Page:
FIFA criticizes data gathering at World Cup

An FIFA official criticizes the accessible amount of personal data to acquire a ticket to the World Cup soccer tournament in Germany.

Regardless of the outcome of the World Cup soccer tournament in Germany several weeks away, the games already have their place in history: Never before have fans attending an event organized by the Federation Internationale de Football Association (FIFA) been required to provide so much information about themselves that can be accessed so quickly.

More than 3.5 million tickets will be sold with an embedded RFID (radio frequency identification) chip containing identification information, to be checked against a database as fans pass through entrance gates at all 12 stadiums in June.

It's the first World Cup tournament to use RFID technology to identify cardholders, and it's not likely to be the last. But, if one senior FIFA official has his way, the amount of personal information required of fans -- all of which is quickly identifiable with the help of RFID -- will be kept to a minimum.

"The absolute control of soccer fans is new; it doesn't fit their mentality," said FIFA Secretary General Urs Linsi in an interview with the German daily newspaper Tagesspiegel earlier this week in comments confirmed by IDG News Service. "I've learned a lesson: At the next tournament, we won't store as much data as the Germans."

Organizers of the games in Germany, the 2006 FIFA World Cup Organizing Committee, have required fans to provide a wealth of personal data when applying for cards online, including name, address, date of birth, nationality, number of ID card or passport and bank or credit card data. The need for so much information, they say, is to help prevent black marketing and keep hooligans, rioters and other troublemakers out of stadiums.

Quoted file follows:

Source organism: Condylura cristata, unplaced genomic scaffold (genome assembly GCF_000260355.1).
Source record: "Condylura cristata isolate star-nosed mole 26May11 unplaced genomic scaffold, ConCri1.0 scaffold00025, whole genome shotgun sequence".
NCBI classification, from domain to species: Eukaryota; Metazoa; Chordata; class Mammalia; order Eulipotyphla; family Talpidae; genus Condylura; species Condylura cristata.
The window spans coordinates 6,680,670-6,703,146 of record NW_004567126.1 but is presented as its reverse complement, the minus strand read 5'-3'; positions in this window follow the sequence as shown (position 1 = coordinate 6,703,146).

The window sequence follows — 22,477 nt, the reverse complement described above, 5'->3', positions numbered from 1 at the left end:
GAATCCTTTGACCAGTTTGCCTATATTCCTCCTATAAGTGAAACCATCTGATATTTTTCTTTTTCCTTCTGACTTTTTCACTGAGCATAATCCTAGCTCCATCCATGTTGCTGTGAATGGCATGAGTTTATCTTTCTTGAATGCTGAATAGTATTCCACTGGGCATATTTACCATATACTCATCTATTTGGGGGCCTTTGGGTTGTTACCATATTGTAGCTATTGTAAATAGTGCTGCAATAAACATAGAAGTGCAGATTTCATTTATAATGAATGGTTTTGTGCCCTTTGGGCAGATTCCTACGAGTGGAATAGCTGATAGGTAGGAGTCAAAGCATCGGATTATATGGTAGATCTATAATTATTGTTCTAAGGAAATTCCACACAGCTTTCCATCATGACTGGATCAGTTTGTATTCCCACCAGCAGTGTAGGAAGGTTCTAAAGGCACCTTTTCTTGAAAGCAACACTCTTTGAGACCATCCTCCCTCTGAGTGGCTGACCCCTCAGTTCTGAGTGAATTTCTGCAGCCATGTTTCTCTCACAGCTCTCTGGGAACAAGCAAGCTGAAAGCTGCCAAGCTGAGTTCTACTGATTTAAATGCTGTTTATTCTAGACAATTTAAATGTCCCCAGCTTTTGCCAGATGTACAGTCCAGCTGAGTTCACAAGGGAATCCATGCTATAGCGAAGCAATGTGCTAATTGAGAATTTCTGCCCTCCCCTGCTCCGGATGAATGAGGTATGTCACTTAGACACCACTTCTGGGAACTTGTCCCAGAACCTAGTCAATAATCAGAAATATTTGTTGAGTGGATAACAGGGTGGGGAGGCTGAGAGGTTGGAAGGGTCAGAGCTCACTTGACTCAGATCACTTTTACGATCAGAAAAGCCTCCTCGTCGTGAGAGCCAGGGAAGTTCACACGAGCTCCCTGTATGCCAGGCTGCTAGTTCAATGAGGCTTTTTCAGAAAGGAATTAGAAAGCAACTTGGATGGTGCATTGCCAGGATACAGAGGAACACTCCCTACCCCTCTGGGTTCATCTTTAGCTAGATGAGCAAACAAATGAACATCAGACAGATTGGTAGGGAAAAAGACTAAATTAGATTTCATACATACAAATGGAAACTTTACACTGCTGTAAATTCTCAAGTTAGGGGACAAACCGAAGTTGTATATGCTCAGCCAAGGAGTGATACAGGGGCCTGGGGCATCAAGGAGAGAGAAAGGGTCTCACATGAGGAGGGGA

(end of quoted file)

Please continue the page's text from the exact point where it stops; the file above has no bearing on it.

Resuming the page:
Security is a high priority at the games. It's mandated by FIFA and is being eagerly supported by the German government, which was devastated by the terrorist attack on Israeli athletes at the 1972 Olympic Games in Munich.

The organizing committee remains mum, however, about what information will be available on the smart tag. "No private data will be stored on the chip," a spokesman said in an e-mail. "Only unique particulars concerning registration and tournament information will be stored on the chip."

Rumors have been afloat that security officials equipped with portable RFID scanning devices will be monitoring fans inside the stadiums. Several of the World Cup stadiums, including the Allianz Arena in Munich, are equipped with RFID indoors, in addition to the gates.

The organizing committee says there will be no such in-stadium surveillance. "Special machines will be set at the gates to read the chips," the spokesman said. "Chips won't be tracked anywhere else."

The committee points to several reasons why it chose to issue tickets with RFID tags instead of widely used bar code. The chips "improve customer service and make security measures scalable," the spokesman said. Since every ticket is unique, lost tickets can be easily blocked, he added. Chips also make the tickets forge proof.

"The organizing committee had good intentions: Tickets were to be embedded with a chip containing personal information to prevent black marketing," Linsi said. "That's where the trouble began."

Whether or not FIFA will use RFID at the next World Cup tournament in 2010 is unclear. "It's simply too early to answer that question," a spokesman for FIFA in Switzerland said in an e-mail.

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